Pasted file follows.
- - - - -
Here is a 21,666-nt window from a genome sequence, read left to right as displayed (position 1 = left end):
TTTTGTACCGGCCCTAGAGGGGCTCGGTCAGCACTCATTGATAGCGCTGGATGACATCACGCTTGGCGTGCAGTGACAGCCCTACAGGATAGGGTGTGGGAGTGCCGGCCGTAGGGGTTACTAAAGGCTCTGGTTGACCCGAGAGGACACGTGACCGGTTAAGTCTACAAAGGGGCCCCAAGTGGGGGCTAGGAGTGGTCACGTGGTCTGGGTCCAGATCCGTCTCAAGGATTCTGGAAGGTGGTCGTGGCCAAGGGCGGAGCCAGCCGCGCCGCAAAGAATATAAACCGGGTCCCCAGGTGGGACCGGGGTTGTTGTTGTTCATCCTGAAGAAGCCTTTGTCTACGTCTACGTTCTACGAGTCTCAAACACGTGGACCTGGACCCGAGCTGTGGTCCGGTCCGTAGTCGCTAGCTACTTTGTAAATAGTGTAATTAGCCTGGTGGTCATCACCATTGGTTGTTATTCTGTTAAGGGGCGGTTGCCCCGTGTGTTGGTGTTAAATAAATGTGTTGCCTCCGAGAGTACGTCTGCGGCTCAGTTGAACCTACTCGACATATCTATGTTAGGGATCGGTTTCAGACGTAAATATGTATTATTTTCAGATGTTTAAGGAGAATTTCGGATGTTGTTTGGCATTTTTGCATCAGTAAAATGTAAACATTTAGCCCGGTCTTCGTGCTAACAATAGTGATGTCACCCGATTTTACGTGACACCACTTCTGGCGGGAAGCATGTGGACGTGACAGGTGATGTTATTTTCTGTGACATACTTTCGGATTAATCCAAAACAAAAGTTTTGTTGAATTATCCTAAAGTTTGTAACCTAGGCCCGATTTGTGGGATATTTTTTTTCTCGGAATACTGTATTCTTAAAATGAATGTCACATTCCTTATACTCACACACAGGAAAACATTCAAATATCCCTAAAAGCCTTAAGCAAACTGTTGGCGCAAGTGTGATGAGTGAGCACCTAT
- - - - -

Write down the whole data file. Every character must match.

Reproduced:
Here is a 21,666-nt window from a genome sequence, read left to right as displayed (position 1 = left end):
TTTTGTACCGGCCCTAGAGGGGCTCGGTCAGCACTCATTGATAGCGCTGGATGACATCACGCTTGGCGTGCAGTGACAGCCCTACAGGATAGGGTGTGGGAGTGCCGGCCGTAGGGGTTACTAAAGGCTCTGGTTGACCCGAGAGGACACGTGACCGGTTAAGTCTACAAAGGGGCCCCAAGTGGGGGCTAGGAGTGGTCACGTGGTCTGGGTCCAGATCCGTCTCAAGGATTCTGGAAGGTGGTCGTGGCCAAGGGCGGAGCCAGCCGCGCCGCAAAGAATATAAACCGGGTCCCCAGGTGGGACCGGGGTTGTTGTTGTTCATCCTGAAGAAGCCTTTGTCTACGTCTACGTTCTACGAGTCTCAAACACGTGGACCTGGACCCGAGCTGTGGTCCGGTCCGTAGTCGCTAGCTACTTTGTAAATAGTGTAATTAGCCTGGTGGTCATCACCATTGGTTGTTATTCTGTTAAGGGGCGGTTGCCCCGTGTGTTGGTGTTAAATAAATGTGTTGCCTCCGAGAGTACGTCTGCGGCTCAGTTGAACCTACTCGACATATCTATGTTAGGGATCGGTTTCAGACGTAAATATGTATTATTTTCAGATGTTTAAGGAGAATTTCGGATGTTGTTTGGCATTTTTGCATCAGTAAAATGTAAACATTTAGCCCGGTCTTCGTGCTAACAATAGTGATGTCACCCGATTTTACGTGACACCACTTCTGGCGGGAAGCATGTGGACGTGACAGGTGATGTTATTTTCTGTGACATACTTTCGGATTAATCCAAAACAAAAGTTTTGTTGAATTATCCTAAAGTTTGTAACCTAGGCCCGATTTGTGGGATATTTTTTTTCTCGGAATACTGTATTCTTAAAATGAATGTCACATTCCTTATACTCACACACAGGAAAACATTCAAATATCCCTAAAAGCCTTAAGCAAACTGTTGGCGCAAGTGTGATGAGTGAGCACCTAT